Waste Not, Want Not
Problem summary: The United States and California face a waste management crisis. Landfills are filling rapidly and building new ones face numerous obstacles from governments and opponents. Various California laws (SB 1383; AB 341; AB 876; AB 1826) are imposing ever more waste management and disposal requirements on local governments, leading to rising costs to customers and businesses. Most serious of all, China’s “National Sword” policy has virtually halted the import of U.S. plastics for recycling, leading to growing stockpiles with no place to go.
Santa Cruz County, its cities and institutions–including Santa Cruz and Watsonville–are not insulated from these challenges. AB 876 and 1826 require organic recycling by local businesses, but Santa Cruz has established no program to accept these materials. Watsonville has closed its landfill and is shipping trash and recyclables to Marina, 15 miles to the south. The County’s Buena Vista landfill has opened it’s last “module” and is expected to close within the next 15 years. UC Santa Cruz is facing a cutoff of access to the GreenWaste composting facility in Marina, California and its highly-touted recycling program is diverting only about 50% due to contamination, leading to a large fraction going directly into the Santa Cruz Landfill. At the same time, the volumes of disposable packaging are growing, with no means of identifying and reducing packaging materials along supply chains. As Pete Seeger once asked, “What will we do when there’s no place left to put all the garbage?”
What is lacking in all of this is a countywide comprehensive, coordinated plan among the three governing entities and UCSC for dealing with flows of trash, compost and recyclables now and in the future. The County and cities of Santa Cruz and Watsonville have established an “Integrated Waste Management Local Task Force” to study future garbage disposal options, including a new landfill in Santa Cruz County, transfer of refuse to landfills to sites outside of Santa Cruz County, composting, and emerging waste conversion technologies. Notably, UC Santa Cruz is not a member of the Task Force even though, with a student, faculty and staff “population” of more than 23,000 (and likely to grow), it is the largest single largest trash generator. in the county. The disorganized local approach to this problem stands in contrast to the waste management systems of Seattle, Washington and Portland, Oregon, which are comprehensive, utilize best practices and are very successful. There is no reason that Santa Cruz cannot do the same.
WNWN goals: Through “Waste Not, Want Not,” SSRF seeks to act as an interlocutor and coordinator in designing and costing a comprehensive waste management plan for the region, identifying financing options and writing proposals to pay for the plan, and developing management and governance tools for plan implementation. The project has the following objectives.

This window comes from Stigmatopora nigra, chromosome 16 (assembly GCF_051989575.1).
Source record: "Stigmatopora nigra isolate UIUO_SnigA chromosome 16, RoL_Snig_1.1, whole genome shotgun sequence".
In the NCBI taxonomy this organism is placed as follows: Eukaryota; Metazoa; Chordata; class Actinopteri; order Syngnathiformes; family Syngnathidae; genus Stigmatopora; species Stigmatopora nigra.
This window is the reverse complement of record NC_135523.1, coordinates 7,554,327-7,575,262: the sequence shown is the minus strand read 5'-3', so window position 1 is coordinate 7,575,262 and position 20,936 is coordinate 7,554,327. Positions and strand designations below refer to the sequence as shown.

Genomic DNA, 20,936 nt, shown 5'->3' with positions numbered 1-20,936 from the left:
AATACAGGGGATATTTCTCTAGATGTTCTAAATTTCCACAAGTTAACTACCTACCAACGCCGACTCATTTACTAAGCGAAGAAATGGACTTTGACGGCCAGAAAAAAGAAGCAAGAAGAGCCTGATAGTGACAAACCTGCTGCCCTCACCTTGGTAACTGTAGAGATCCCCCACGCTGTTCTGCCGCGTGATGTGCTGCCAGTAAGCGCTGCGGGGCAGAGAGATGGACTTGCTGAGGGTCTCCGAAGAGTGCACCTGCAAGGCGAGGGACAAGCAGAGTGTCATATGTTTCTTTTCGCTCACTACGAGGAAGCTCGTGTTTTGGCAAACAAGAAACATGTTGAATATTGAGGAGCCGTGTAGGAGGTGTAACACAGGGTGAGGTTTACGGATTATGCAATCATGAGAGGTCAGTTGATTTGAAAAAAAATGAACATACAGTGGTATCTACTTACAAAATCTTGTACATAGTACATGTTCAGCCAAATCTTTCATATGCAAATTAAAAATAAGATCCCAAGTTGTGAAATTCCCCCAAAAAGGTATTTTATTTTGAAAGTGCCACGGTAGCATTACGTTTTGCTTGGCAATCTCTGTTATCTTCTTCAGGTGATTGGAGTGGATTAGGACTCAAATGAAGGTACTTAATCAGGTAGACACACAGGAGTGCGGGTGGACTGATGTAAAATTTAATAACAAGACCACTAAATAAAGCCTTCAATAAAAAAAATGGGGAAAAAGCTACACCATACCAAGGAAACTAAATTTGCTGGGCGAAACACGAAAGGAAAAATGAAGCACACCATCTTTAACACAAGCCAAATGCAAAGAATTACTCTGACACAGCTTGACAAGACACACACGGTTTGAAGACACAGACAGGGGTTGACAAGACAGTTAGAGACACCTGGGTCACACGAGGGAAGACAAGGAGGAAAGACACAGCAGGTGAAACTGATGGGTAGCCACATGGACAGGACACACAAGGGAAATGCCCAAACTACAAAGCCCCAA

Pilot Waste Audit Program (PWAP): This was a 12-week pilot project consisting of recycling bin audits at two UCSC colleges. It is the first phase in the Waste Not, Want Not initiative, a new program launched by the Sustainable Systems Research Foundation (SSRF) to work with the University of California and the City and County of Santa Cruz to address the region’s ongoing waste crisis. SSRF collaborated on PWAP with two UCSC departments—the Sustainability Office and the Resource Recovery Unit—to test the impact of service, signage, and educational changes on recycling contamination rates. The results of this pilot will be used to influence and ensure the maximum effectiveness of educational consciousness- raising efforts and changes to waste management infrastructure in support of the UC Zero Waste commitment. The final project report is available here.
Mushroom composting: This is a project cosponsored with Rachel Carson Colleage at UC Santa Cruz to advance waste diversion by exploring the viability of training mycelium to grow on food-soiled cardboard, particularly pizza boxes, supplemented with coffee grounds to produce bioavailable fertilizer in the form of nutrient-rich mushroom compost.
1. Preparation of a policy paper that identifies the scope of the crisis, the requirements for dealing with it, best practices and solutions in progress or implemented elsewhere, potential costs for difference solutions and scenarios, and a plan for moving forward;
2. Establishment of a waste auditing and assessment program that can quantify flows of goods and materials into public facilities, private homes and businesses, flows and categories of wastes that flow out, a “cradle-to-grave” analysis of these flows, and an individualized source reduction plan;
3. Design of a broader source reduction plan that identifies mechanisms for reducing inflows of goods and materials, substitutes for nonrecyclable and noncompostable items, and strategies and incentives for changing producer and consumer behaviors and practices.
4. Creation of a local working group including principles from UCSC, the City of Santa Cruz, and Santa Cruz County, to meet regularly to discuss problems and identify potential solutions, evaluate methods and approaches applied elsewhere, and develop a plan.